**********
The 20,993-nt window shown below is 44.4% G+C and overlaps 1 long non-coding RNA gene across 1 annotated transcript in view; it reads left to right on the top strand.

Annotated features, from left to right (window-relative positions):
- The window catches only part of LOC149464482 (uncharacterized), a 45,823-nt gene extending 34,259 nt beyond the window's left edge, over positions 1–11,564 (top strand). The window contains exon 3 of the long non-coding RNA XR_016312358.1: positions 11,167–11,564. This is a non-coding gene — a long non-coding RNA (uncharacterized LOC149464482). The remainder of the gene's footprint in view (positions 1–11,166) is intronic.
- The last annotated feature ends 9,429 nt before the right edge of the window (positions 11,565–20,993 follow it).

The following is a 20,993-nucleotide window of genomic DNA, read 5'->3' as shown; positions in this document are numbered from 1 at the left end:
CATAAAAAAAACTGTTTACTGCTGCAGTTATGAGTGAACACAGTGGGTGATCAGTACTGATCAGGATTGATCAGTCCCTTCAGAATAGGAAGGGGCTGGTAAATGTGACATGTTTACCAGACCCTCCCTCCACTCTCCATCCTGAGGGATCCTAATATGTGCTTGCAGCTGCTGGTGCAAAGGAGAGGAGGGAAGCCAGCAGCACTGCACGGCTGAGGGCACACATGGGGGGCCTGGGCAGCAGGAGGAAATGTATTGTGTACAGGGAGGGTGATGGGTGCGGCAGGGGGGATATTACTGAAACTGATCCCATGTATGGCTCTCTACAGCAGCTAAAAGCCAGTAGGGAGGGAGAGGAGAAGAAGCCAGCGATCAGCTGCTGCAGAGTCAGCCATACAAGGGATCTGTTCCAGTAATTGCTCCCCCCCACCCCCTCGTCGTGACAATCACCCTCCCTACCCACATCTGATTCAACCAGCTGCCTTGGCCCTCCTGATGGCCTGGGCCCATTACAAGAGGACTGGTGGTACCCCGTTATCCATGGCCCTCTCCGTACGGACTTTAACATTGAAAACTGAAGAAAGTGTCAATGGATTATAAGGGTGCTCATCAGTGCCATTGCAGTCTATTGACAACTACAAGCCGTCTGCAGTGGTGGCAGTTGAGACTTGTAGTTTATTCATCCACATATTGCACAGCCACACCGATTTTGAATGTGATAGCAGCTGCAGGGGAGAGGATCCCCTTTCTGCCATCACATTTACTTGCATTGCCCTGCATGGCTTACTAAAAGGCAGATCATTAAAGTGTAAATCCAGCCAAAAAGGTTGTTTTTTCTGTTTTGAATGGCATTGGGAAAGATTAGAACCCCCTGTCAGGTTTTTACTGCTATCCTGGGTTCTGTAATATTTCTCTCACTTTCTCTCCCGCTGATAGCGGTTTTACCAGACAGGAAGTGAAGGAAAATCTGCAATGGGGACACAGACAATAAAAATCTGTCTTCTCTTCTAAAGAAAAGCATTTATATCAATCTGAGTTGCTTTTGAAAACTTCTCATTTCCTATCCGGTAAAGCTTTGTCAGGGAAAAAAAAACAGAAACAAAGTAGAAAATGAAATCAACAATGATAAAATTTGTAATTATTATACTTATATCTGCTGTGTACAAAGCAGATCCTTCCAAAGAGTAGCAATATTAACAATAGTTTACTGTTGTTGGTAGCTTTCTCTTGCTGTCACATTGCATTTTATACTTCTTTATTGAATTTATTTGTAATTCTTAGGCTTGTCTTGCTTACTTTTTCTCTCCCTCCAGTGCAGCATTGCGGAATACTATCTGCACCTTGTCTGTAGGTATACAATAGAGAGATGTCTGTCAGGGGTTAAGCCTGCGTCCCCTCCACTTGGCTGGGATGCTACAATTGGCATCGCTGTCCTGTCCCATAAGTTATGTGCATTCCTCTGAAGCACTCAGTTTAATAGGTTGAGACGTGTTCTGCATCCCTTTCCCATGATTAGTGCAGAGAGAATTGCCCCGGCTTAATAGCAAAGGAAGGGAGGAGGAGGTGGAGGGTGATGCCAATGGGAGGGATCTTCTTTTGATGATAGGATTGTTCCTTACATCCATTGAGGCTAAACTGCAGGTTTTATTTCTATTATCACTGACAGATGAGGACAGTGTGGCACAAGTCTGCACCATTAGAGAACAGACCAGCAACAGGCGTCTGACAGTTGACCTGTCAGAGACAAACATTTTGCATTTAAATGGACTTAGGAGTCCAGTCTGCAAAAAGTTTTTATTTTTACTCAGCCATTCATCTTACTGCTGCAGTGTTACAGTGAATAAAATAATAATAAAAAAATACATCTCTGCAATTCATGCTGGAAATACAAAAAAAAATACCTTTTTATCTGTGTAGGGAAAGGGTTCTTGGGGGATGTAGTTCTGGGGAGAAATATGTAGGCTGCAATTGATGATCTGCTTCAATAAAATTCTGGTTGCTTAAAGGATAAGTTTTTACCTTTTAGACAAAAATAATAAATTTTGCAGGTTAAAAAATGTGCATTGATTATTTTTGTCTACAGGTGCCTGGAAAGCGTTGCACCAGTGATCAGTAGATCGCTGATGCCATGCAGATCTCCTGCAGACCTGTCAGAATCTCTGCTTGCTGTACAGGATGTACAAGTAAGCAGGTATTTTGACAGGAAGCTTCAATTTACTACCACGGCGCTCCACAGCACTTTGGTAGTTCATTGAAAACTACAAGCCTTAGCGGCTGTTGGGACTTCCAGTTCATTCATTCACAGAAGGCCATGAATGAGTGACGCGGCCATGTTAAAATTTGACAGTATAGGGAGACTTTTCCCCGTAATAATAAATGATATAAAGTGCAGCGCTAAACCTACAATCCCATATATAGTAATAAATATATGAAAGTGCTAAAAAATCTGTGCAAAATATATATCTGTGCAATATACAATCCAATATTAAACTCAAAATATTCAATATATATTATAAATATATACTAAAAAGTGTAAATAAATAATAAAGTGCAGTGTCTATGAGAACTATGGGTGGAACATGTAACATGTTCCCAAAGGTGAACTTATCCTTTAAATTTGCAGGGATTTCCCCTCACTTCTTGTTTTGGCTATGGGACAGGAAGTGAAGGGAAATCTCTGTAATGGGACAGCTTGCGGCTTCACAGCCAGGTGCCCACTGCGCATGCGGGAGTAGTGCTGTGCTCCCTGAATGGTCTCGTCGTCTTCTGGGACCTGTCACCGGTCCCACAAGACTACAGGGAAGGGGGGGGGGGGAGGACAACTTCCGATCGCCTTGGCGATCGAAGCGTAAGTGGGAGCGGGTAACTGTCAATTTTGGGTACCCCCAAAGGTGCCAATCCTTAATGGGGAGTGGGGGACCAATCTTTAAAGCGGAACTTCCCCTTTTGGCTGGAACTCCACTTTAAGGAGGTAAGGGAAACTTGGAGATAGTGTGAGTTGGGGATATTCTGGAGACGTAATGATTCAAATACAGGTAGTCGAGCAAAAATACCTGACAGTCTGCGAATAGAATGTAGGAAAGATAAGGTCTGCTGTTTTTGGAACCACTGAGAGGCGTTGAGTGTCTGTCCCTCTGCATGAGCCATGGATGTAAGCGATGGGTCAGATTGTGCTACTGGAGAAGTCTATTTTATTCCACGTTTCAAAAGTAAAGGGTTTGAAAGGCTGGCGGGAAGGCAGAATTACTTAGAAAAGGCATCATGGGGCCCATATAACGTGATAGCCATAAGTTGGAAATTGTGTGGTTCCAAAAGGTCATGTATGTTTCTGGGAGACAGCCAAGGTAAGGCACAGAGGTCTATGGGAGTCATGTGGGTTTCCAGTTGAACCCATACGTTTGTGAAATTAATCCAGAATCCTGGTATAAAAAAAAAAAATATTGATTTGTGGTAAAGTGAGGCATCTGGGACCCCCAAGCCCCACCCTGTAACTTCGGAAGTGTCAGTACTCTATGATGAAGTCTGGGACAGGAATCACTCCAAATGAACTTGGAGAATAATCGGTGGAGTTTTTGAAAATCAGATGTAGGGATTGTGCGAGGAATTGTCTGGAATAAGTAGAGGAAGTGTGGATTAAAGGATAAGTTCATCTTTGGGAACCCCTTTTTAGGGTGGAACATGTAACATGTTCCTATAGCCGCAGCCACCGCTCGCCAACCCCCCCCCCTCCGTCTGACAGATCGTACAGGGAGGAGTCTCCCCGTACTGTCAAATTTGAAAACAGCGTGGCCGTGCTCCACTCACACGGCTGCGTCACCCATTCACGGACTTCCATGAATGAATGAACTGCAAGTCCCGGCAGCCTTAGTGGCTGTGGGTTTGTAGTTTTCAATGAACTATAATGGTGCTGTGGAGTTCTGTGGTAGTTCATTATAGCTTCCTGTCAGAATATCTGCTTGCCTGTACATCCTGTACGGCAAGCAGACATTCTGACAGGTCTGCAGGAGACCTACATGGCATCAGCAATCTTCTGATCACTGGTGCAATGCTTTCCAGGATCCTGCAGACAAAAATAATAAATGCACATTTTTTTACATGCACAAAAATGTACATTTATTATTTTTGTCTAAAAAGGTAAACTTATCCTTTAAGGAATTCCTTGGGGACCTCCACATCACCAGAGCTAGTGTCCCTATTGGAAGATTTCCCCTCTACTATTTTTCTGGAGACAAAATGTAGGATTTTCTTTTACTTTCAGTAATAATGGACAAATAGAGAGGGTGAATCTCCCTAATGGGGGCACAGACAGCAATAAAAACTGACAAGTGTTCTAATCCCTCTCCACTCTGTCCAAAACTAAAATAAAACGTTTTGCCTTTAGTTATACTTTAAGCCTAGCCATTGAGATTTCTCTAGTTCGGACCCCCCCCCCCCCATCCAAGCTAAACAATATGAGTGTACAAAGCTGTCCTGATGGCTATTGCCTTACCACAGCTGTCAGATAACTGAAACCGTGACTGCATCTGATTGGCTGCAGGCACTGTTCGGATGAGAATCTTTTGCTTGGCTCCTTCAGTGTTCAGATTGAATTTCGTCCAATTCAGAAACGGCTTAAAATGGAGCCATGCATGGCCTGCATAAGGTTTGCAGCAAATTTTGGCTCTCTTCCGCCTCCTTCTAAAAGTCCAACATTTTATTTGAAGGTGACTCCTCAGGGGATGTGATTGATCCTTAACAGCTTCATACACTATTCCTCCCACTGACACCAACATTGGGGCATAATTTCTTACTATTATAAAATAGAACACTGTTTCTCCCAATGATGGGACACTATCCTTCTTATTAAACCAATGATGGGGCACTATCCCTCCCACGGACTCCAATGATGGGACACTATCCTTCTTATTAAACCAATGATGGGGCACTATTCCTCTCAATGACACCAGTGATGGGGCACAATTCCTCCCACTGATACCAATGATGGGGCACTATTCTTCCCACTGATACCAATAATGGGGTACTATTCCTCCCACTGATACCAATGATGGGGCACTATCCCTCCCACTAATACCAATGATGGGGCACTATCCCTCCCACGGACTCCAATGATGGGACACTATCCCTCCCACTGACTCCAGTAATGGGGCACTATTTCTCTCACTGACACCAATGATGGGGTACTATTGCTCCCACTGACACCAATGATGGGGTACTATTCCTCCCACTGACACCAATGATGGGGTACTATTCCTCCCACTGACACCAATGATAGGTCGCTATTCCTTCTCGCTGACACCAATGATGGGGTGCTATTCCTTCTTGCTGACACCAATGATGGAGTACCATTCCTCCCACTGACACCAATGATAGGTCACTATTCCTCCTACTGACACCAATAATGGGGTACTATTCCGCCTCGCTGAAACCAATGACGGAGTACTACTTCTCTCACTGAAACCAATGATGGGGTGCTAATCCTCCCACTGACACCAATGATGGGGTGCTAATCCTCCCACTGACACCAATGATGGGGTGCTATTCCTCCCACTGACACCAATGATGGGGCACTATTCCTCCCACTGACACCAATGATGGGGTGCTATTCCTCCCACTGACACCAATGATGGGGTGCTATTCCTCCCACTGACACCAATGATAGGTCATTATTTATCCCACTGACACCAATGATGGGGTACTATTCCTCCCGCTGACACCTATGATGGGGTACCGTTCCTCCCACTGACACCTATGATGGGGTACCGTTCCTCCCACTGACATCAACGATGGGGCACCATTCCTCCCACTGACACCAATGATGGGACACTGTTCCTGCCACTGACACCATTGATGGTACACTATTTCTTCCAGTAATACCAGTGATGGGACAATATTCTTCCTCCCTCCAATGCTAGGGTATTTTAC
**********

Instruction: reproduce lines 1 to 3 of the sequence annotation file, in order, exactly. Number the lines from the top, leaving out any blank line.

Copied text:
The 20,993-nt window shown below is 44.4% G+C and overlaps 1 long non-coding RNA gene across 1 annotated transcript in view; it reads left to right on the top strand.

Annotated features, from left to right (window-relative positions):
- The window catches only part of LOC149464482 (uncharacterized), a 45,823-nt gene extending 34,259 nt beyond the window's left edge, over positions 1–11,564 (top strand). The window contains exon 3 of the long non-coding RNA XR_016312358.1: positions 11,167–11,564. This is a non-coding gene — a long non-coding RNA (uncharacterized LOC149464482). The remainder of the gene's footprint in view (positions 1–11,166) is intronic.